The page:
A divide exists between Chinese literature and movies written, produced, read or viewed in the West, and those written and produced in mainlaind China. Witness the controversy surrounding the publication of Ha Jin’s Waiting and the awarding of the Nobel Prize in Literature to Gao Xingjian (author of Soul Mountain and One Man’s Bible)–works produced by Chinese expatriates living in America and France. Or note the Chinese objection to the banning of Zhang Yimou’s films in China and their popularity in America. Mainland Chinese critics and readers often accuse expatriate artists of pandering to Western values and politics or “orientalizing” images of China.
This divide with a new twist is revealed again in a sensational libel case against Hong Ying’s new novel, K: The Art of Love, which has played itself out in mainland Chinese courts over the past year. Hong Ying, an expatriate author now living in England, fled China after the Tiananmen violence of 1989, a turning point in Chinese political and cultural life. She is just the kind of writer America and England love to love and China loves to hate. She has had what the Chinese call “the curse” of an interesting life, beginning with her early years of poverty in Chongquing, a depressing river town as revealed in her moving autobiography, Daughter of the River.
Hong Ying appeared in the Changchun, Manchuria, court (where the periodical Writer is published) last fall to face allegations that her novel K slandered the reputation of Ling Shuhua (1900-90) and Chen Yuan, well-known intellectuals and writers in the Republican period. Chen Xiaoying, the daughter of the couple, also living in London, objected to fictionalized pornographic descriptions of her mother engaged in Daoist sex rituals with Julian Bell. In listserv discussions, Hong Ying has denied the charge, asserting that Lin (thus fictionalizing Ling) is a composite character. She contends that all she wanted to express in the novel is that “Woman is not by nature passive in sex.”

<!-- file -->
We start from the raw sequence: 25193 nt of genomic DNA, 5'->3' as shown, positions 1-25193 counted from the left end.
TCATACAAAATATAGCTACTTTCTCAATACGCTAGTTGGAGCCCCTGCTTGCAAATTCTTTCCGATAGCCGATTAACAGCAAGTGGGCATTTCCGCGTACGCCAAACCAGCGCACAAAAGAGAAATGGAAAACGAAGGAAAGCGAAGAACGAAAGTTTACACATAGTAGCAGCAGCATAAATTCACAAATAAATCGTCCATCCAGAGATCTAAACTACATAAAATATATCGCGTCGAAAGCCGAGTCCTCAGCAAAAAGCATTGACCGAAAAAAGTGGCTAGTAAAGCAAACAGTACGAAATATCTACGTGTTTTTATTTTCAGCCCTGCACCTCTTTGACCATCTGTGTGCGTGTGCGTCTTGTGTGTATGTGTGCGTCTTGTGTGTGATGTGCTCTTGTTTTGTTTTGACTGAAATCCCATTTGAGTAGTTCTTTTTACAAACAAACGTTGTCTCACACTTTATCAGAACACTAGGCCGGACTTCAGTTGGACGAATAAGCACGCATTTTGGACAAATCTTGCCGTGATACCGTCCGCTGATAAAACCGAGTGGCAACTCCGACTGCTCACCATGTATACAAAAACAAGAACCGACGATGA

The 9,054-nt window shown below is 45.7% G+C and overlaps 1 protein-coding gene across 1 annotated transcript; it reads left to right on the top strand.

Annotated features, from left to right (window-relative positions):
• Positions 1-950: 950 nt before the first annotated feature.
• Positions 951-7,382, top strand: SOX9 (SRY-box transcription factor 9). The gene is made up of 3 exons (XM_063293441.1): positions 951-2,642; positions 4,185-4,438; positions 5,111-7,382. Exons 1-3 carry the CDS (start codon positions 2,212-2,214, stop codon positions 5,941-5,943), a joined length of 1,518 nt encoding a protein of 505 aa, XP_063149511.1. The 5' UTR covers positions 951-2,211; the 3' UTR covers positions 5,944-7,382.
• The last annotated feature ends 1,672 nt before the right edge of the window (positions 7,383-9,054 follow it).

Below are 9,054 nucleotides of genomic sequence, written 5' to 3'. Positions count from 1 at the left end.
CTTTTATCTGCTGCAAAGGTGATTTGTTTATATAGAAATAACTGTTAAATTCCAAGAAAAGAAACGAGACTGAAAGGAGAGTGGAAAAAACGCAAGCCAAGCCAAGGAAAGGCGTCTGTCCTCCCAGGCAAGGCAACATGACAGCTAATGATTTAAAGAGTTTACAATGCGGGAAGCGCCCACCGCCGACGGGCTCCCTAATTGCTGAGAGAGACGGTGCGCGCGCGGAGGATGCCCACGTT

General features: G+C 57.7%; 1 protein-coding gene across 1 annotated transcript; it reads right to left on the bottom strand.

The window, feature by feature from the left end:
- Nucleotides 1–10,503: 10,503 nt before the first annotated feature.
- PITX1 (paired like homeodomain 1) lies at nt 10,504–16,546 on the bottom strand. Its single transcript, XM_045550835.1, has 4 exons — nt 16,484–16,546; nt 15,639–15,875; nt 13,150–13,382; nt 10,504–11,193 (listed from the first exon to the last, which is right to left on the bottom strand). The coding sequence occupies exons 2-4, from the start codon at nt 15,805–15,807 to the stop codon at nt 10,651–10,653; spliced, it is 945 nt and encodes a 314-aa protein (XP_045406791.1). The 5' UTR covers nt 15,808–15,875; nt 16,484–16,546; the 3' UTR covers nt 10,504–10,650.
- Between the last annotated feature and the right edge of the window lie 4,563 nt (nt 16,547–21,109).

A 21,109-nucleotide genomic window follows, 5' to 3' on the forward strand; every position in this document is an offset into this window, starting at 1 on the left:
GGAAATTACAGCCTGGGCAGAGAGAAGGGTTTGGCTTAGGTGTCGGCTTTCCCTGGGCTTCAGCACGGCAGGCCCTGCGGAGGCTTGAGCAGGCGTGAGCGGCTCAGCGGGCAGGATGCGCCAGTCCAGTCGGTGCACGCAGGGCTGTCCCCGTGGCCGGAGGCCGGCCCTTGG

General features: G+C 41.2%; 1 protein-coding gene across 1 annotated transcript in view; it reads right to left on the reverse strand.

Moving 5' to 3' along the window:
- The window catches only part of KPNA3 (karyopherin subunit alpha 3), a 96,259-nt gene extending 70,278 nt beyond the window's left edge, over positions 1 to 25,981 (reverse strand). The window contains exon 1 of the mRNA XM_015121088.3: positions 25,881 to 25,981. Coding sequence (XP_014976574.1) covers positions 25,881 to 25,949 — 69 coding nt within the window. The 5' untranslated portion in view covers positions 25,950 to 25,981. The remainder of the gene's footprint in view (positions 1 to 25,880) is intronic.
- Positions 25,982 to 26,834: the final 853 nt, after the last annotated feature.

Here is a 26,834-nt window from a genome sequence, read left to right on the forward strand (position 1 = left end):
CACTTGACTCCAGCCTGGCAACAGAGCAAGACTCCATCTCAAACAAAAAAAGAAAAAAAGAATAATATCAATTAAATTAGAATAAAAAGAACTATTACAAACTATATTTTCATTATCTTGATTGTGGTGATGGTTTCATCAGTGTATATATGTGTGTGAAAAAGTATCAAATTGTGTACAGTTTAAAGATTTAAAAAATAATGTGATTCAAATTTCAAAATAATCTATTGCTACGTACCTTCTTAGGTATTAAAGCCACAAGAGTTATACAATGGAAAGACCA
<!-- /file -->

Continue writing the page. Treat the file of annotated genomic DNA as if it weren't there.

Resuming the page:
Some of the book’s best-written passages, if we can judge from translation, are Hong Ying’s sensuous descriptions, her articulation of desire in that Chinese bed now spinning in international fictional space. If there is a dominant, surrealist image in Hong Ying’s book, it is this bed, “a bed that seemed to have expanded to fill the universe, to be actually moving in space.” It is what happens out of bed, or in the minds and cultures of the protagonists, that remains, unfortunately, opaque in her novel. If fiction’s focus is this development of the inner life of characters (as opposed to history and biography, which describe another reality), it is here where this novel fails.
Erotic pop fiction like Hong Ying’s finds a market both in China (mainland and Taiwan) and abroad. In 2001 Wei Hui’s Shanghai Baby was banned in China, and 40,000 copies were burned because of its eroticism. In fact, a “banned in China” blurb is often the best advertisement for sales in the United States. Predictable polarities are set up in Wei Hui’s novel as in Hong Ying’s: East-West lovers; love versus desire; impotent-potent. Both novels tout sensationalized sex with Western men as female liberation. In Wei Hui’s novel, Coco (after Chanel) is involved with Tian Tian, her impotent artist soulmate, but passionately drawn to Mark, a sexy, married German businessman. It became an international bestseller when the rights were sold in nineteen countries. Japan alone printed 200,000 copies. Similarly, K had large sales when it was first published in Chinese in Taiwan in 1999; when parts of it were serialized in the mainland periodical Writer and a digest in Sichuan Youth Daily; when Dutch and Swedish editions appeared in 2000; and when it was published in the United States in 2002.